• Daily daclatasvir (60 mg) plus sofosbuvir (400 mg) for 12 weeks

Patients with HCV genotype 1a infection who have compensated cirrhosis, in whom prior PEG-IFN and RBV treatment has failed

The recommended regimens are as follows [27] :

  • Daily fixed-dose combination of ledipasvir (90 mg)/sofosbuvir (400 mg) for 24 weeks.
  • Daily fixed-dose combination of ledipasvir (90 mg)/sofosbuvir (400 mg) plus ribavirin for 12 weeks
  • Daily fixed-dose combination of paritaprevir (150 mg)/ritonavir (100 mg)/ombitasvir (25 mg) plus twice-daily dasabuvir (250 mg) and ribavirin for 24 weeks
  • Daily sofosbuvir (400 mg) plus simeprevir (150 mg), with or without ribavirin, for 24 weeks (HCV genotype 1a infection negative for Q80K variant)
  • Daily daclatasvir (60 mg) plus sofosbuvir (400 mg), with or without ribavirin, for 24 weeks

Patients without advanced fibrosis, in whom a previous sofosbuvir plus RBV or sofosbuvir plus RBV with PEG-INF treatment have failed

The recommended regimens are as follows [27] :

  • Patients with no cirrhosis: Daily fixed-dose combination ledipasvir (90 mg)/sofosbuvir (400 mg) for 12 weeks
  • Patients with cirrhosis: Daily fixed-dose combination of ledipasvir (90 mg)/sofosbuvir (400 mg), with or without ribavirin, for 24 weeks

Patients without cirrhosis who have HCV genotype 1 infection, regardless of subtype, in whom a prior treatment with an HCV NS3 protease inhibitor plus PEG-IFN, and RBV has failed

The recommended regimens are as follows [27] :

  • Daily fixed-dose combination ledipasvir (90 mg)/sofosbuvir (400 mg) for 12 weeks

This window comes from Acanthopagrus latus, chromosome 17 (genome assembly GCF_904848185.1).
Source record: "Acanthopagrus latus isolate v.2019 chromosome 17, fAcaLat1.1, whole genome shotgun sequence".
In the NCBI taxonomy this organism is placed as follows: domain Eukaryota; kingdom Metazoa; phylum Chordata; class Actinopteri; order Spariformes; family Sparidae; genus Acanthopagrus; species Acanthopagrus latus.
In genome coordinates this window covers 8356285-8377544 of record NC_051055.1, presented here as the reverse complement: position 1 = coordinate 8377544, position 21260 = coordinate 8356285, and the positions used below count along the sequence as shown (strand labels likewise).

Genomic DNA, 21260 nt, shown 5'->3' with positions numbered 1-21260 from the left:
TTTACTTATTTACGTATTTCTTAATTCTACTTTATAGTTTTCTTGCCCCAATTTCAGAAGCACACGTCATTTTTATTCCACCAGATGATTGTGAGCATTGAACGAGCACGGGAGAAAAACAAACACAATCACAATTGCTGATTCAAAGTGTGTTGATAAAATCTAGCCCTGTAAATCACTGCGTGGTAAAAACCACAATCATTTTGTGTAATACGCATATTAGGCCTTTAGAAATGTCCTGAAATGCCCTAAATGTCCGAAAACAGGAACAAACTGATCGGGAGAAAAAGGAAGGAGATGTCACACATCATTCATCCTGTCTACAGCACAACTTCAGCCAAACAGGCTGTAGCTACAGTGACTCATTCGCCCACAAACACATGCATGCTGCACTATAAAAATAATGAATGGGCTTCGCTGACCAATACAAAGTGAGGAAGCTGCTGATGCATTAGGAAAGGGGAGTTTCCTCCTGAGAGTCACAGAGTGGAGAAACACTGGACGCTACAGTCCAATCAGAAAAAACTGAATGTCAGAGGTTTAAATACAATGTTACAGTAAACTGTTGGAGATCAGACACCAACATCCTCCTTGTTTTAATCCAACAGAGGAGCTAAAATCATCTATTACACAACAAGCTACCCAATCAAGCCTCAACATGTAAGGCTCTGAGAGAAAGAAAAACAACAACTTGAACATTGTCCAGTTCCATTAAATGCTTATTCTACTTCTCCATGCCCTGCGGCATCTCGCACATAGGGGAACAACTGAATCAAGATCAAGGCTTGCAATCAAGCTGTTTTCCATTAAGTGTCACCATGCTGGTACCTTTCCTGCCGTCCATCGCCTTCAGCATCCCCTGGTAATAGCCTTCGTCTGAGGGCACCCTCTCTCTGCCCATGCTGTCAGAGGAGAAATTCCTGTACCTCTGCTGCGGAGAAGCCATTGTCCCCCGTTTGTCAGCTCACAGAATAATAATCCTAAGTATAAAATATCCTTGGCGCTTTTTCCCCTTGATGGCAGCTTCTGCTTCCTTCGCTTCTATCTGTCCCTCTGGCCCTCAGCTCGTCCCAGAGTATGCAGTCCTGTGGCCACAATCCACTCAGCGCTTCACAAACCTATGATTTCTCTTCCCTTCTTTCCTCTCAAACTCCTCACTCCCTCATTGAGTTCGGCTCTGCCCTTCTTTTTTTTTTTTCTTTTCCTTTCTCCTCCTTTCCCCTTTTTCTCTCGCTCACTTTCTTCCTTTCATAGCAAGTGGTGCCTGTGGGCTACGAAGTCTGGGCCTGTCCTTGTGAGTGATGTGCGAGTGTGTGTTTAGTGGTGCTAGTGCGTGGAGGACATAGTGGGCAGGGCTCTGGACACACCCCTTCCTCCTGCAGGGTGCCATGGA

• Patients without cirrhosis in whom prior treatment with simeprevir plus sofosbuvir has failed: Daily fixed-dose combination ledipasvir (90 mg)/sofosbuvir (400 mg) plus ribavirin for 12 weeks

Patients with cirrhosis who have HCV genotype 1 infection, regardless of subtype, in whom prior PEG-IFN, RBV, and an HCV protease inhibitor regimen has failed

The recommended regimens are as follows [27] :

  • Daily fixed-dose combination ledipasvir (90 mg)/sofosbuvir (400 mg) for 24 weeks; addition of ribavirin to ledipasvir/sofosbuvir is recommended for patients with cirrhosis in whom prior treatment with the HCV protease inhibitor simeprevir plus sofosbuvir has failed
  • Daily fixed-dose combination ledipasvir (90 mg)/sofosbuvir (400 mg) plus ribavirin for 12 weeks; patients with cirrhosis who have HCV genotype 1 infection, in whom prior treatment with the HCV protease inhibitor simeprevir plus sofosbuvir has failed should not be treated with this 12-week regimen

 

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HCV Genotype 1b Infection

Treatment-naïve patients